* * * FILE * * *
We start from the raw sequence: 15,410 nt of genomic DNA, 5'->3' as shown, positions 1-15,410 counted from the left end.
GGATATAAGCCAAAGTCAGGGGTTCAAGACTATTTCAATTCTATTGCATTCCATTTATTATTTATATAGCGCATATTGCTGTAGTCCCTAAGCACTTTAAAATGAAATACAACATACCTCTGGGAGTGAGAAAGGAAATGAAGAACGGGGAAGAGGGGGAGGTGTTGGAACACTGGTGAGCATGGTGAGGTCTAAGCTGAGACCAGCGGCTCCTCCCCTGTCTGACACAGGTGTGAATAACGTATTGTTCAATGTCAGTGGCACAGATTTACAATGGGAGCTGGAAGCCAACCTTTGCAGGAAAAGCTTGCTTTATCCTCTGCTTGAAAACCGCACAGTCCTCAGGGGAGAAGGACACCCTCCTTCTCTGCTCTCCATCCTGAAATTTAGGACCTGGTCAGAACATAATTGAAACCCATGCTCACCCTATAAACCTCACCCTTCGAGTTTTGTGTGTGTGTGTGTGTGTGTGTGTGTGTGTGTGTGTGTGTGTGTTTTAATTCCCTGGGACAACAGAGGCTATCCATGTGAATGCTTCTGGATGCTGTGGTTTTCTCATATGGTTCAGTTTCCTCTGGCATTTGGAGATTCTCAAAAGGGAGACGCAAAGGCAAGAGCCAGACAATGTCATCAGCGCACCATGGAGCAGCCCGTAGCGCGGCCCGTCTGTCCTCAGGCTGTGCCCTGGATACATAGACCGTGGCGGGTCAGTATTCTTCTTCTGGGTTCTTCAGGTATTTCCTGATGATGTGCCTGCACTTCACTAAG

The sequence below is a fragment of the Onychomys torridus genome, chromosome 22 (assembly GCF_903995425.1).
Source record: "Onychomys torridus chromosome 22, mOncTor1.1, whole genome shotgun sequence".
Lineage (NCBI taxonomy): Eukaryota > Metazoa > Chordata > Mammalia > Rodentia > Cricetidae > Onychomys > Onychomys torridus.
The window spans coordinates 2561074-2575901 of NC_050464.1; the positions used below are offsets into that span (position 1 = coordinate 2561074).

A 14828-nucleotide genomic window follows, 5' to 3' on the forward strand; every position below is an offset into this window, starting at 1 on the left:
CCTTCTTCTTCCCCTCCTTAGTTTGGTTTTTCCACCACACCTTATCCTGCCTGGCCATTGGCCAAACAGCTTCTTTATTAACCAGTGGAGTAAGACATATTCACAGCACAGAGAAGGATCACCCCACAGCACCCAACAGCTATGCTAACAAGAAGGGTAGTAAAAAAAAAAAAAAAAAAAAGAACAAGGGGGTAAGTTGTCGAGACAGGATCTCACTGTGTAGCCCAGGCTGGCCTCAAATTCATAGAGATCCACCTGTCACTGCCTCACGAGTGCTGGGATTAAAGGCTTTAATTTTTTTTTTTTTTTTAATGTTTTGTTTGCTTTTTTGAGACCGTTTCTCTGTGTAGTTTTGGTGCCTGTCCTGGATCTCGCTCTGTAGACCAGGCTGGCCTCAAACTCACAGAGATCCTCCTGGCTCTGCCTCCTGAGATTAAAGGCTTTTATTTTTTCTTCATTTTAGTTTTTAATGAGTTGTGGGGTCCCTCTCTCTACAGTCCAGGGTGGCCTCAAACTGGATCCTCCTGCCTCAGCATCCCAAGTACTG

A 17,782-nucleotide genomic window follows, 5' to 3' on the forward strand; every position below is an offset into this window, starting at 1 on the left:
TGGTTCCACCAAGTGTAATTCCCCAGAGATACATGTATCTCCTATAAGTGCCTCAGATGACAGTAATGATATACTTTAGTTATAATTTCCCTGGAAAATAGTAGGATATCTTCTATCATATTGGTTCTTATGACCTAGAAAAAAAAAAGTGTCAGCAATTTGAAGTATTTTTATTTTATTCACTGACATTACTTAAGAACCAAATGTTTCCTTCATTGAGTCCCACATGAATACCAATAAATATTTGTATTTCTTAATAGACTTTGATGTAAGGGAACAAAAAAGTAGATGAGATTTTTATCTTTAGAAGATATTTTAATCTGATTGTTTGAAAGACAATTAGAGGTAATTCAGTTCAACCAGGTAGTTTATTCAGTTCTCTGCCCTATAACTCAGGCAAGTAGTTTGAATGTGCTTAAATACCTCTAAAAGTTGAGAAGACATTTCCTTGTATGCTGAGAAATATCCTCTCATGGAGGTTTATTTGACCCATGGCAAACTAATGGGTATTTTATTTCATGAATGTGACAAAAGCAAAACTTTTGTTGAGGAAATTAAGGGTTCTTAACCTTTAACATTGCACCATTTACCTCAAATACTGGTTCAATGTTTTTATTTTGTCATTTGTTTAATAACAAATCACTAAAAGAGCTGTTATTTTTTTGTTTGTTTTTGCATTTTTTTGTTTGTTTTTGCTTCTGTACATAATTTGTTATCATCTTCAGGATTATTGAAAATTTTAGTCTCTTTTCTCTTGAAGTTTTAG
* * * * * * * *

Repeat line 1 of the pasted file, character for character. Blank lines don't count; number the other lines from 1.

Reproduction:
We start from the raw sequence: 15,410 nt of genomic DNA, 5'->3' as shown, positions 1-15,410 counted from the left end.